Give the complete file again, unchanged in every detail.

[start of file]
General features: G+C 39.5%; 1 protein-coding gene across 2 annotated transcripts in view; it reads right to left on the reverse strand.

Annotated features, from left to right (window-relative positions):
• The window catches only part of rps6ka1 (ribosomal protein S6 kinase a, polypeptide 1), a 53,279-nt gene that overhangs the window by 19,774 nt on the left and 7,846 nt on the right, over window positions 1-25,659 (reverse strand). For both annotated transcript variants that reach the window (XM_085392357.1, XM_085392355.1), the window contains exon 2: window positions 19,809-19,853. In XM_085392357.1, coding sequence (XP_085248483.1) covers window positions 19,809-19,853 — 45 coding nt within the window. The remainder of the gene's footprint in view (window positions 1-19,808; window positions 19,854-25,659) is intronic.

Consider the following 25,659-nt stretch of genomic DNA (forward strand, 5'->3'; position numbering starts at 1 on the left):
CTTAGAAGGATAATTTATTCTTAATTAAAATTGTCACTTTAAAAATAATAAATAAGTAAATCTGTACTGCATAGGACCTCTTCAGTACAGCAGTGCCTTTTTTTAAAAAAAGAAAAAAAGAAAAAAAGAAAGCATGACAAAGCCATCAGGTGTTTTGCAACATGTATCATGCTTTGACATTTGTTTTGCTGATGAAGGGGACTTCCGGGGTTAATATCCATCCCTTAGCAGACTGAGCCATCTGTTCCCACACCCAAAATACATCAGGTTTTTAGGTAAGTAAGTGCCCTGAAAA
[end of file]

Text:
General features: G+C 39.5%; 1 protein-coding gene across 2 annotated transcripts in view; it reads right to left on the reverse strand.

Annotated features, from left to right (window-relative positions):
• The window catches only part of rps6ka1 (ribosomal protein S6 kinase a, polypeptide 1), a 53,279-nt gene that overhangs the window by 19,774 nt on the left and 7,846 nt on the right, over window positions 1-25,659 (reverse strand). For both annotated transcript variants that reach the window (XM_085392357.1, XM_085392355.1), the window contains exon 2: window positions 19,809-19,853. In XM_085392357.1, coding sequence (XP_085248483.1) covers window positions 19,809-19,853 — 45 coding nt within the window. The remainder of the gene's footprint in view (window positions 1-19,808; window positions 19,854-25,659) is intronic.

Consider the following 25,659-nt stretch of genomic DNA (forward strand, 5'->3'; position numbering starts at 1 on the left):
CTTAGAAGGATAATTTATTCTTAATTAAAATTGTCACTTTAAAAATAATAAATAAGTAAATCTGTACTGCATAGGACCTCTTCAGTACAGCAGTGCCTTTTTTTAAAAAAAGAAAAAAAGAAAAAAAGAAAGCATGACAAAGCCATCAGGTGTTTTGCAACATGTATCATGCTTTGACATTTGTTTTGCTGATGAAGGGGACTTCCGGGGTTAATATCCATCCCTTAGCAGACTGAGCCATCTGTTCCCACACCCAAAATACATCAGGTTTTTAGGTAAGTAAGTGCCCTGAAAA